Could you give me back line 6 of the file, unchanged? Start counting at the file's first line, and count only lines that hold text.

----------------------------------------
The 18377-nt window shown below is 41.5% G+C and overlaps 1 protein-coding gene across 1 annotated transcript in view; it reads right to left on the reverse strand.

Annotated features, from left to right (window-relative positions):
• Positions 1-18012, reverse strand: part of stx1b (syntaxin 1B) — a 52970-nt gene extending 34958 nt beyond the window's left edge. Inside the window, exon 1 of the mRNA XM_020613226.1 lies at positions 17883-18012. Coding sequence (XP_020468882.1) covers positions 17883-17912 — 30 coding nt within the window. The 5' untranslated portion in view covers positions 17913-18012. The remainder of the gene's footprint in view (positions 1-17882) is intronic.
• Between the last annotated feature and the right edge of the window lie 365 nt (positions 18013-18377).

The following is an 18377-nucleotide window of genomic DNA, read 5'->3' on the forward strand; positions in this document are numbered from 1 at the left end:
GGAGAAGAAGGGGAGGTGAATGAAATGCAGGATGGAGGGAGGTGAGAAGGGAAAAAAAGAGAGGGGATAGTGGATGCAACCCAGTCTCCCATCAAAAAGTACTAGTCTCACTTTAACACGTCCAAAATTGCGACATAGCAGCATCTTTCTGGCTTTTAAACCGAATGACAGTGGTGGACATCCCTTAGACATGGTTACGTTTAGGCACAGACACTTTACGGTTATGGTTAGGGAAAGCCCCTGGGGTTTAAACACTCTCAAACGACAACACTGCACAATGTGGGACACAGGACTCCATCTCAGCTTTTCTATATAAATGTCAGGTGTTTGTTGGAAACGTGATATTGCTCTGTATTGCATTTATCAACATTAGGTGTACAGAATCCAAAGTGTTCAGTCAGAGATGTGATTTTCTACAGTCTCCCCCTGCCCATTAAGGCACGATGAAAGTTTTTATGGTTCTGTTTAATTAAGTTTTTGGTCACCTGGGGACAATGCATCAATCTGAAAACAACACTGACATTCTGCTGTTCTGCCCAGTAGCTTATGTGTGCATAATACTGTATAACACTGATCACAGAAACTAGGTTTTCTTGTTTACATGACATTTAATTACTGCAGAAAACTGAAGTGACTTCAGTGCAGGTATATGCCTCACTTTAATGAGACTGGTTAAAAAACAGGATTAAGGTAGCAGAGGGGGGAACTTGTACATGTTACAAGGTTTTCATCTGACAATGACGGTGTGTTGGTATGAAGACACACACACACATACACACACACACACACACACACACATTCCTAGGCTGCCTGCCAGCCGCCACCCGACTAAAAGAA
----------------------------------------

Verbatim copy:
GGAGAAGAAGGGGAGGTGAATGAAATGCAGGATGGAGGGAGGTGAGAAGGGAAAAAAAGAGAGGGGATAGTGGATGCAACCCAGTCTCCCATCAAAAAGTACTAGTCTCACTTTAACACGTCCAAAATTGCGACATAGCAGCATCTTTCTGGCTTTTAAACCGAATGACAGTGGTGGACATCCCTTAGACATGGTTACGTTTAGGCACAGACACTTTACGGTTATGGTTAGGGAAAGCCCCTGGGGTTTAAACACTCTCAAACGACAACACTGCACAATGTGGGACACAGGACTCCATCTCAGCTTTTCTATATAAATGTCAGGTGTTTGTTGGAAACGTGATATTGCTCTGTATTGCATTTATCAACATTAGGTGTACAGAATCCAAAGTGTTCAGTCAGAGATGTGATTTTCTACAGTCTCCCCCTGCCCATTAAGGCACGATGAAAGTTTTTATGGTTCTGTTTAATTAAGTTTTTGGTCACCTGGGGACAATGCATCAATCTGAAAACAACACTGACATTCTGCTGTTCTGCCCAGTAGCTTATGTGTGCATAATACTGTATAACACTGATCACAGAAACTAGGTTTTCTTGTTTACATGACATTTAATTACTGCAGAAAACTGAAGTGACTTCAGTGCAGGTATATGCCTCACTTTAATGAGACTGGTTAAAAAACAGGATTAAGGTAGCAGAGGGGGGAACTTGTACATGTTACAAGGTTTTCATCTGACAATGACGGTGTGTTGGTATGAAGACACACACACACATACACACACACACACACACACACACATTCCTAGGCTGCCTGCCAGCCGCCACCCGACTAAAAGAA